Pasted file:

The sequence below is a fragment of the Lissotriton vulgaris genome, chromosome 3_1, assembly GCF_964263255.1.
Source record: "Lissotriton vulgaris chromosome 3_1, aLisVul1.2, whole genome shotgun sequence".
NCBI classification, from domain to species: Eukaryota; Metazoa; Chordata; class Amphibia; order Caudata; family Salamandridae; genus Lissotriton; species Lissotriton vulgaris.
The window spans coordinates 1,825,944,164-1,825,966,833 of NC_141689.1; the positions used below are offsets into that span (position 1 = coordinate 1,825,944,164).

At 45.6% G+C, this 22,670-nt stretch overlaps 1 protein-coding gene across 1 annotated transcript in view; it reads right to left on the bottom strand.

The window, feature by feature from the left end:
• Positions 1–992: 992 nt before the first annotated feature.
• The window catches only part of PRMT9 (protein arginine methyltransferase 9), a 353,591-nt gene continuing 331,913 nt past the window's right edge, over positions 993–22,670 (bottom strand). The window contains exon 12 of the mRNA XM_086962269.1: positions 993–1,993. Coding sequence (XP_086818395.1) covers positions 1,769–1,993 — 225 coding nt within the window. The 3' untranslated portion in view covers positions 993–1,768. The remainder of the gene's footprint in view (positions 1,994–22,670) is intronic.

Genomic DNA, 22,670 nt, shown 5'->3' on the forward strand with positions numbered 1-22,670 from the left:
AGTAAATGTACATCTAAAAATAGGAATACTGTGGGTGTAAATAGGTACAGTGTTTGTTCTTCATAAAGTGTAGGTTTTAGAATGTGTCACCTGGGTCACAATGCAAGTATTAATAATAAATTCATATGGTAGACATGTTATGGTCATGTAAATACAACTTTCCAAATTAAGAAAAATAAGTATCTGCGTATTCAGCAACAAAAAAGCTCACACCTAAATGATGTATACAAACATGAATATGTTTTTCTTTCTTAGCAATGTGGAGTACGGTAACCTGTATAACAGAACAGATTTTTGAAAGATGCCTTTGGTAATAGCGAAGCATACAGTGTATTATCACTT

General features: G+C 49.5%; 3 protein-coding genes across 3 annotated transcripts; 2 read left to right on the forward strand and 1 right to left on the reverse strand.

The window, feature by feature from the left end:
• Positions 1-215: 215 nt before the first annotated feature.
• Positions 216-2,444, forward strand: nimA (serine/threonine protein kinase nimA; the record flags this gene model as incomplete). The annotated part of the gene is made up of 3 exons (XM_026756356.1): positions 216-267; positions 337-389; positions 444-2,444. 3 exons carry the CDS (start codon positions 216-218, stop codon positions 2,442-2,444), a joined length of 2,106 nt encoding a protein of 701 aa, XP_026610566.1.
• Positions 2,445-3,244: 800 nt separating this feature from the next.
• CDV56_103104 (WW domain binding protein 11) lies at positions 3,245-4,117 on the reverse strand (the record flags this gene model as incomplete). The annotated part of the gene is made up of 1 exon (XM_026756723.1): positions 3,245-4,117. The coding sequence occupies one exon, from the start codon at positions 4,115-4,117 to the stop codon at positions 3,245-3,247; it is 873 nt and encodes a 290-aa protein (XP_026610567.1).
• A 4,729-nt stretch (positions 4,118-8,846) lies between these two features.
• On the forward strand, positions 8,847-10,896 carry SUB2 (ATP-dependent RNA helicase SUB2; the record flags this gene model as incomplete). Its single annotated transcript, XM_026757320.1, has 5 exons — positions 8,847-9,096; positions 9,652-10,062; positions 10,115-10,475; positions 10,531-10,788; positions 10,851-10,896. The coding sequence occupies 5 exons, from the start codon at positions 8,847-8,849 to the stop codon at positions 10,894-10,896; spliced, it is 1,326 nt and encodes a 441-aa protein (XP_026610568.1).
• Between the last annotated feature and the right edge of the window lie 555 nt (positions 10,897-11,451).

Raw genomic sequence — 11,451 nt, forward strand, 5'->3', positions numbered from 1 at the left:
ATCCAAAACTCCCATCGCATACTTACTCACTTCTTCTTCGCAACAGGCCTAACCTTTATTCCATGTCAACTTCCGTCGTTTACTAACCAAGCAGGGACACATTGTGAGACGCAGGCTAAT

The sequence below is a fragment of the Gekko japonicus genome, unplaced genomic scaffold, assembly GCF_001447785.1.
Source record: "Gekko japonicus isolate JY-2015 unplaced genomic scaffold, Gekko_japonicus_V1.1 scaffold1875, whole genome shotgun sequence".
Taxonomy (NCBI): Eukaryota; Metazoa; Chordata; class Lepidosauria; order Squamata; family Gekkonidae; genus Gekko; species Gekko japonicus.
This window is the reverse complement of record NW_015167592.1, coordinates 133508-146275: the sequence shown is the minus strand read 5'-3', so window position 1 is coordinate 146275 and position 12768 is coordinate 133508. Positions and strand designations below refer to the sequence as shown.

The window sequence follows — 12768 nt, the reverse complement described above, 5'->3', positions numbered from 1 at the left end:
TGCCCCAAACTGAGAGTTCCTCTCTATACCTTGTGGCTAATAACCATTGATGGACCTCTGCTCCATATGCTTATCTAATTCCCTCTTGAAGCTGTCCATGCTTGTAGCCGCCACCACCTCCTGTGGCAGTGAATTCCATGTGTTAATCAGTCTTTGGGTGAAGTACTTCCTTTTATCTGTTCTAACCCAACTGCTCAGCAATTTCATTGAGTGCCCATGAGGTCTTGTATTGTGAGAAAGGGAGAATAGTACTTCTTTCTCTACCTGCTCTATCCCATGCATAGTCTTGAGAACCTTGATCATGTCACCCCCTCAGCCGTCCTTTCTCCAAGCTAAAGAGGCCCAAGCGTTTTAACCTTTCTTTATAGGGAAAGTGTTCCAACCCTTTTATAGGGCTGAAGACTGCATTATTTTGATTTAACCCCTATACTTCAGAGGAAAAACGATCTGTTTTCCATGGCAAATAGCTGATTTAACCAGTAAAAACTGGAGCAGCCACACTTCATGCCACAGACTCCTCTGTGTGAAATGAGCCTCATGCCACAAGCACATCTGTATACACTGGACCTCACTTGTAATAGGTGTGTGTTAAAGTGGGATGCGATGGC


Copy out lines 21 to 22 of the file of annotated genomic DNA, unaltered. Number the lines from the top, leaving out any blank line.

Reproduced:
ATCCAAAACTCCCATCGCATACTTACTCACTTCTTCTTCGCAACAGGCCTAACCTTTATTCCATGTCAACTTCCGTCGTTTACTAACCAAGCAGGGACACATTGTGAGACGCAGGCTAAT

The sequence below is a fragment of the Gekko japonicus genome, unplaced genomic scaffold, assembly GCF_001447785.1.